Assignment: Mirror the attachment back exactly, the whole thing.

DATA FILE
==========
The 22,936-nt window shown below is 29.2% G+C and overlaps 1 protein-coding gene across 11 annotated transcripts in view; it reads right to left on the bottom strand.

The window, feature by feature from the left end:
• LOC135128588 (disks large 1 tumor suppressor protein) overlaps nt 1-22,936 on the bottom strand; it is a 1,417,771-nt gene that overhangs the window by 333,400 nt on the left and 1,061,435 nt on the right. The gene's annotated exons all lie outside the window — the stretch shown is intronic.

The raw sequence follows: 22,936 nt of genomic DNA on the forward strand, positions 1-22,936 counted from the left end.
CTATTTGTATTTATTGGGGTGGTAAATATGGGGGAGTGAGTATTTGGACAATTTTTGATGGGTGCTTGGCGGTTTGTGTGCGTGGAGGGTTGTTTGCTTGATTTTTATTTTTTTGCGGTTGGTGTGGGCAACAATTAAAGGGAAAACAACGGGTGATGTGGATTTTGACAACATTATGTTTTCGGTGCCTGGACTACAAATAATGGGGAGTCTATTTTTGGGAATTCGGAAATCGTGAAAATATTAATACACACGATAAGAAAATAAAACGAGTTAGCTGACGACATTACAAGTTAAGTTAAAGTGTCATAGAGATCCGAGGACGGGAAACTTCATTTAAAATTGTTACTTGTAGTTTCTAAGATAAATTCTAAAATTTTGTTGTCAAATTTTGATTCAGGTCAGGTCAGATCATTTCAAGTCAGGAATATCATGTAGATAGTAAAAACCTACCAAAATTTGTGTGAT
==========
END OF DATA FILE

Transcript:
The 22,936-nt window shown below is 29.2% G+C and overlaps 1 protein-coding gene across 11 annotated transcripts in view; it reads right to left on the bottom strand.

The window, feature by feature from the left end:
• LOC135128588 (disks large 1 tumor suppressor protein) overlaps nt 1-22,936 on the bottom strand; it is a 1,417,771-nt gene that overhangs the window by 333,400 nt on the left and 1,061,435 nt on the right. The gene's annotated exons all lie outside the window — the stretch shown is intronic.

The raw sequence follows: 22,936 nt of genomic DNA on the forward strand, positions 1-22,936 counted from the left end.
CTATTTGTATTTATTGGGGTGGTAAATATGGGGGAGTGAGTATTTGGACAATTTTTGATGGGTGCTTGGCGGTTTGTGTGCGTGGAGGGTTGTTTGCTTGATTTTTATTTTTTTGCGGTTGGTGTGGGCAACAATTAAAGGGAAAACAACGGGTGATGTGGATTTTGACAACATTATGTTTTCGGTGCCTGGACTACAAATAATGGGGAGTCTATTTTTGGGAATTCGGAAATCGTGAAAATATTAATACACACGATAAGAAAATAAAACGAGTTAGCTGACGACATTACAAGTTAAGTTAAAGTGTCATAGAGATCCGAGGACGGGAAACTTCATTTAAAATTGTTACTTGTAGTTTCTAAGATAAATTCTAAAATTTTGTTGTCAAATTTTGATTCAGGTCAGGTCAGATCATTTCAAGTCAGGAATATCATGTAGATAGTAAAAACCTACCAAAATTTGTGTGAT